“It takes mere paragraphs to become addicted to author’s unique style and infectious story telling prowess…pace is swift… rare commodity for one to stumble across… mesmerizing conclusion… vivid description… pulse pounding action… borderline poetic and the crystal clear imagery inspires the suspense fanatic in each of us… eloquent grisly, gory and gruesome prose. Douglas evokes an unsettling level of skin crawling hysteria for even the most cynical of readers…one cannot help but squirm with unease and maybe double and triple check that the locks have been secured for the night. Rest assured Apex Predator is not your Uncle Ned’s Werewolf story. It’s invigorating, innovative and refreshing to see an age old premise composed with a brand new edge…will jump at the chance to embark upon another S.M. Douglas odyssey.”
Needless to say I am beside myself at landing such a wonderful review (though for some reason they refer to me as “him” and not “her” but whatever, I’ll take it in exchange for an endorsement like this from such a highly regarded publication). For those that don’t know, HorrorNews.net is perhaps the number one website for all things horror. It is consistently ranked by Alexa as one of the top four horror related websites as well as one of the top horror websites of all time. This is so cool.
Yesterday I did a short interview with fellow horror author Brian Ferenz over at werewolfbook.com. We touched on several topics. These include: where my initial interest in werewolves arose from, the role both World War II and the city of Detroit play in my book, some modest tips for aspiring authors, my take on the importance of cover design, and more! What other authors might also find notable is that I did the entire interview via Twitter (where Brian found and contacted me) – a lesson in and of itself regarding the importance of social media in terms of getting the word out there about your work.
Please check out the interview. It’s a short read and Brian also has interviewed several other author I think werewolf fans will find interesting. These include one from yet another Michigan based werewolf author – Joshua Werner. There seems to be a bit of a werewolf renaissance in the mitten state, so don’t forget to keep your silver handy if you come to visit!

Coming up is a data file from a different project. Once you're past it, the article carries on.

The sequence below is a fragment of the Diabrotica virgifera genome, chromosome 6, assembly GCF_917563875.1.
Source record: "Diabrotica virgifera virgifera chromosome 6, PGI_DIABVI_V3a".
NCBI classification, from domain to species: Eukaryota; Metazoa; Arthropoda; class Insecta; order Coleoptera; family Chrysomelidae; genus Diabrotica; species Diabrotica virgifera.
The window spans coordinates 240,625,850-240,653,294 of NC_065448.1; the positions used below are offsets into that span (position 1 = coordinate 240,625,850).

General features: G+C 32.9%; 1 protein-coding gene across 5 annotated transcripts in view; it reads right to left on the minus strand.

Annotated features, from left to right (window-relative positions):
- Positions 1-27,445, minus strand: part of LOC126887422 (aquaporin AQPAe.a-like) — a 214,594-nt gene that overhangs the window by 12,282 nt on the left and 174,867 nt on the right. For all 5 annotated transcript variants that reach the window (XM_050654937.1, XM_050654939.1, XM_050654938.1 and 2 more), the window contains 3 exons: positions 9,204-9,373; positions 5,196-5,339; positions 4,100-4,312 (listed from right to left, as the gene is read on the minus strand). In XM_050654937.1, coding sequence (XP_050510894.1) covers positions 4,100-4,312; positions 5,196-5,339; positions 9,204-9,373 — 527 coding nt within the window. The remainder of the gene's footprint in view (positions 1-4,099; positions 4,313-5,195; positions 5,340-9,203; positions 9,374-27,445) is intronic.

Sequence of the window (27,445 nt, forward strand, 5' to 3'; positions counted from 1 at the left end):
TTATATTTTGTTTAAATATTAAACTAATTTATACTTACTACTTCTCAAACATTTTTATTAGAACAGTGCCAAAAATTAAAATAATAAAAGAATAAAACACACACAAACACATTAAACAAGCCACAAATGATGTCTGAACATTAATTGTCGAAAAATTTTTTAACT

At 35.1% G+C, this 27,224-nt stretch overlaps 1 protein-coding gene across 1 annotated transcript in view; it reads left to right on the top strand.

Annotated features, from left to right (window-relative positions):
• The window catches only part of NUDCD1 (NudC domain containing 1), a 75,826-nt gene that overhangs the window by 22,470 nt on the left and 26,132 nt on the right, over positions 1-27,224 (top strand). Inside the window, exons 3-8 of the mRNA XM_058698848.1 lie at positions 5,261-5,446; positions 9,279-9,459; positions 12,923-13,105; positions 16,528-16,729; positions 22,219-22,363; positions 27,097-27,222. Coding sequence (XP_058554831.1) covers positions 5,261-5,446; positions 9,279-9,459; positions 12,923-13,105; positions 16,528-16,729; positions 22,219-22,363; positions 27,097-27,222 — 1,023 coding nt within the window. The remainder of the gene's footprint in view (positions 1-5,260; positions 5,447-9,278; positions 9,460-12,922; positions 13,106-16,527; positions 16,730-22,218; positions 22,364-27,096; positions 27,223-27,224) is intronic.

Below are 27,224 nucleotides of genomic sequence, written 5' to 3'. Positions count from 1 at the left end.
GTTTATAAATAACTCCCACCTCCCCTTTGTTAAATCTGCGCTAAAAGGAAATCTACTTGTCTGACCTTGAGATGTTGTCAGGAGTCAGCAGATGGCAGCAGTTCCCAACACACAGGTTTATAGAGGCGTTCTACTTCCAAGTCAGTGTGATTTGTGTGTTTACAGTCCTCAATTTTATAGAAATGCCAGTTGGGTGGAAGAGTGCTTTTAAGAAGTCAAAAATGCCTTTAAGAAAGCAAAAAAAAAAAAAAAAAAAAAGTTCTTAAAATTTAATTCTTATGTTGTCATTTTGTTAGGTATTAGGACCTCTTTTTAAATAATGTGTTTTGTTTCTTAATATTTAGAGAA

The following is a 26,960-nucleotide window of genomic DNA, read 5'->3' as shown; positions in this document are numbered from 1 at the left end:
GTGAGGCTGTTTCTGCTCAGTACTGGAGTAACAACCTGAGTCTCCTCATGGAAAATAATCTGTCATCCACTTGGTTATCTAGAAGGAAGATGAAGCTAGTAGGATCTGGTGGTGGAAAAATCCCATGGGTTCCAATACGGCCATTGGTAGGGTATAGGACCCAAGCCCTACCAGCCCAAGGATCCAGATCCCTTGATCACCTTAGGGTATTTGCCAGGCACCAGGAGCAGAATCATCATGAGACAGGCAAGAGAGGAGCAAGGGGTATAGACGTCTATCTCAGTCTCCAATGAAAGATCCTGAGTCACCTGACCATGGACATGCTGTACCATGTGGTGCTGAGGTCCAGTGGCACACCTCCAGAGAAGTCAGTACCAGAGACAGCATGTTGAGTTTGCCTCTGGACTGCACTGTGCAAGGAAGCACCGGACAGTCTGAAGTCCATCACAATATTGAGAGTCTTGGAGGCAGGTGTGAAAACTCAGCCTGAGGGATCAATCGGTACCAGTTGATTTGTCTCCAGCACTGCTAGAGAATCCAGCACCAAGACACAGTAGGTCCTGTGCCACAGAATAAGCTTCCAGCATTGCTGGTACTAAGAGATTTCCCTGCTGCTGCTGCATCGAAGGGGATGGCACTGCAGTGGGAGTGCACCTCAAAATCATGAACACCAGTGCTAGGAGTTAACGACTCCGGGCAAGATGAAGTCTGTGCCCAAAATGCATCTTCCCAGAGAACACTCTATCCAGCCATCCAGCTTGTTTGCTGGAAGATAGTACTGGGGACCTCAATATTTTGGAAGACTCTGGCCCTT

As everybody who follows me on social media knows I have been on a historical werewolf kick. Perhaps this should be no surprise given that my new book Apex Predator features several chapters set during the Second World War (chapters an actual WWII historian edited). However, Apex Predator also has several other nuggets for the fan of historical or classic werewolf mythology. To that end it offers what I hope to be an interesting take on the werewolf origin story, which this superb artwork by Jakub Rozalski in part encapsulates – at least in terms of showing the era in which my werewolves first took form.
In Apex Predator this is all further fleshed out as several primary characters grapple with the fact they are being hunted and try to figure out how to not only survive but also gather enough evidence to prove werewolves do exist and thus get help. I have long been interested by the idea of being hunted by a monster but having no one to get help from because no one would believe it – so I also incorporated that into my novel. But I digress. I have also long been fascinated by the interplay between man and his surrounding environment; particularly at those catastrophic times when nature strikes back. Perhaps no such time was more deadly than during the Black Plague; a time very much salient to that of my novel.